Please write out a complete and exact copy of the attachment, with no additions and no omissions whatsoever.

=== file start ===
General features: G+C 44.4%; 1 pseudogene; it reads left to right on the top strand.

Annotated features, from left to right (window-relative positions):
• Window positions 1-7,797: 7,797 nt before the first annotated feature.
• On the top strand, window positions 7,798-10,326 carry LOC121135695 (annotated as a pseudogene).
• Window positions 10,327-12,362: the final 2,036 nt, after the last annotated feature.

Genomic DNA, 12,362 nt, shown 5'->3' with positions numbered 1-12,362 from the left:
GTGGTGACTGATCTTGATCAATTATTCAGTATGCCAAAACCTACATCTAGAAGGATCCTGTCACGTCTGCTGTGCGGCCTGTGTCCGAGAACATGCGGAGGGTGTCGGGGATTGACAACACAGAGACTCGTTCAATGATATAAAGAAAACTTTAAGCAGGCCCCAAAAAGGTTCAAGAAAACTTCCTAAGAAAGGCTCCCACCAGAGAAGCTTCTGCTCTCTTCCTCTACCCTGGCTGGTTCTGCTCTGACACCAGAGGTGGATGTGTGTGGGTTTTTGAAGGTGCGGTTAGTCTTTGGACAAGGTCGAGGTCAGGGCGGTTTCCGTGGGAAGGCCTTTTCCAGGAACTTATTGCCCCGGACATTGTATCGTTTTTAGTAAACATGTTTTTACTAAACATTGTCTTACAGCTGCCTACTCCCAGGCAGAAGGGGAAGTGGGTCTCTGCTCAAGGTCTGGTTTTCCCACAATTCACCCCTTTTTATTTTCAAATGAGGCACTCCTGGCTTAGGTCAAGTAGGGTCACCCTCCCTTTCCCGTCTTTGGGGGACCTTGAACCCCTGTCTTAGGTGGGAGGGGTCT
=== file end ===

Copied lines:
General features: G+C 44.4%; 1 pseudogene; it reads left to right on the top strand.

Annotated features, from left to right (window-relative positions):
• Window positions 1-7,797: 7,797 nt before the first annotated feature.
• On the top strand, window positions 7,798-10,326 carry LOC121135695 (annotated as a pseudogene).
• Window positions 10,327-12,362: the final 2,036 nt, after the last annotated feature.

Genomic DNA, 12,362 nt, shown 5'->3' with positions numbered 1-12,362 from the left:
GTGGTGACTGATCTTGATCAATTATTCAGTATGCCAAAACCTACATCTAGAAGGATCCTGTCACGTCTGCTGTGCGGCCTGTGTCCGAGAACATGCGGAGGGTGTCGGGGATTGACAACACAGAGACTCGTTCAATGATATAAAGAAAACTTTAAGCAGGCCCCAAAAAGGTTCAAGAAAACTTCCTAAGAAAGGCTCCCACCAGAGAAGCTTCTGCTCTCTTCCTCTACCCTGGCTGGTTCTGCTCTGACACCAGAGGTGGATGTGTGTGGGTTTTTGAAGGTGCGGTTAGTCTTTGGACAAGGTCGAGGTCAGGGCGGTTTCCGTGGGAAGGCCTTTTCCAGGAACTTATTGCCCCGGACATTGTATCGTTTTTAGTAAACATGTTTTTACTAAACATTGTCTTACAGCTGCCTACTCCCAGGCAGAAGGGGAAGTGGGTCTCTGCTCAAGGTCTGGTTTTCCCACAATTCACCCCTTTTTATTTTCAAATGAGGCACTCCTGGCTTAGGTCAAGTAGGGTCACCCTCCCTTTCCCGTCTTTGGGGGACCTTGAACCCCTGTCTTAGGTGGGAGGGGTCT